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Tax reform: Why Rep. Dave Camp won't rest until it's done

GOP Rep. Dave Camp, chairman of the powerful House Ways and Means Committee, says he's willing to 'walk down every street' to build consensus in Congress on tax reform.


GOP Rep. Dave Camp, chairman of the House Ways and Means Committee, speaks at the Monitor Breakfast in Washington, D.C., Thursday.

Michael Bonfigli/The Christian Science Monitor

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Ways and Means Chairman Dave Camp (R) of Michigan has led the House's tax-writing panel since 2011. Representative Camp was the guest at the April 11 Monitor Breakfast.

The need for tax reform:

"The code is too complicated. Americans spend about 6 billion hours a year complying with the code. For the average person, it is about 13 hours. It is a cost and a drag on the economy of about $168 billion."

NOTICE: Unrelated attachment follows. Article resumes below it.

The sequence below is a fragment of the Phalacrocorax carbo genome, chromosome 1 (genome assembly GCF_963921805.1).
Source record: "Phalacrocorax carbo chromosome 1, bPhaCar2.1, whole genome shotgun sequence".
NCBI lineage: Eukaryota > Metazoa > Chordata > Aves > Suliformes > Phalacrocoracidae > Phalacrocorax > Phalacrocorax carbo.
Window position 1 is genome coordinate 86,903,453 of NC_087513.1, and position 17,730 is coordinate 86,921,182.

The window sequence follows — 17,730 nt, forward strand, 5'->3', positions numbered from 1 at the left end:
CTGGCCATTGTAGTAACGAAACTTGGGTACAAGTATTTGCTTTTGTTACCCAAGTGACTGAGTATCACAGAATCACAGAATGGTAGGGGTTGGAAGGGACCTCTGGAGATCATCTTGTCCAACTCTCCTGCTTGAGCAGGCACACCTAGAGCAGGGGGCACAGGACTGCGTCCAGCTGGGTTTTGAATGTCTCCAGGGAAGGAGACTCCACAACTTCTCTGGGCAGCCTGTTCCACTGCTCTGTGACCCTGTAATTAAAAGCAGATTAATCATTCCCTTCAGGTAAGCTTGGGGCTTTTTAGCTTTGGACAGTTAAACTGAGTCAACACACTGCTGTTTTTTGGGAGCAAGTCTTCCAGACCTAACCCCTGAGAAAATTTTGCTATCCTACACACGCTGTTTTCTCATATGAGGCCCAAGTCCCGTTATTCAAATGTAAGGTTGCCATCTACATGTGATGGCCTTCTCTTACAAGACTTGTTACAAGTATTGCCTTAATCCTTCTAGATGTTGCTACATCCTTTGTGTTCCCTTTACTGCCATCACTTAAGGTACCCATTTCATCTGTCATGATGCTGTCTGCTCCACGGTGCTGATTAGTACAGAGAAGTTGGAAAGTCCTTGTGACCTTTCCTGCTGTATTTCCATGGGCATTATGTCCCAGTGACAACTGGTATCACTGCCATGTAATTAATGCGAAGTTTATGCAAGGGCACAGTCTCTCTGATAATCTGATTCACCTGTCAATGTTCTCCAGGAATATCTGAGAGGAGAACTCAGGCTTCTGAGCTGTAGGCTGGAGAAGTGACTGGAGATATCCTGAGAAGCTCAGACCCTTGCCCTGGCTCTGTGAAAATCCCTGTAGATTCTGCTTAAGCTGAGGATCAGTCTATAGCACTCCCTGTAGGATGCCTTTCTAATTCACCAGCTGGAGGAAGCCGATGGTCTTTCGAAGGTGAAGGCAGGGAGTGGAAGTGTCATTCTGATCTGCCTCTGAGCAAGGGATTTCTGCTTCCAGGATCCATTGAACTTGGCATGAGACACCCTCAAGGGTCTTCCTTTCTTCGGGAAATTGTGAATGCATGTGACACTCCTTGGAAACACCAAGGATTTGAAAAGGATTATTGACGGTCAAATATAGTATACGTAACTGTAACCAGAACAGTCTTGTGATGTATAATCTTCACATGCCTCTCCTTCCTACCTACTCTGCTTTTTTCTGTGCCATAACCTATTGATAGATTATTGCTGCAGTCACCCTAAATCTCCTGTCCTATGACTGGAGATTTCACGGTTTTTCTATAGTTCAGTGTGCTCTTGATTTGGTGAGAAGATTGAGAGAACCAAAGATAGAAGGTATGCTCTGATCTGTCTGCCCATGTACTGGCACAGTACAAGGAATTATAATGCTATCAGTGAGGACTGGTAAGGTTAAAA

His decision to write tax legislation through a committee process rather than behind closed doors:

"You build to ... consensus on big things from the committee level up, from the ground up.... The best way to do that is through a committee process. I'm going to walk down every street I can to get tax reform done."

The idea of doing away with the federal income tax in favor of another approach, such as a consumption tax:


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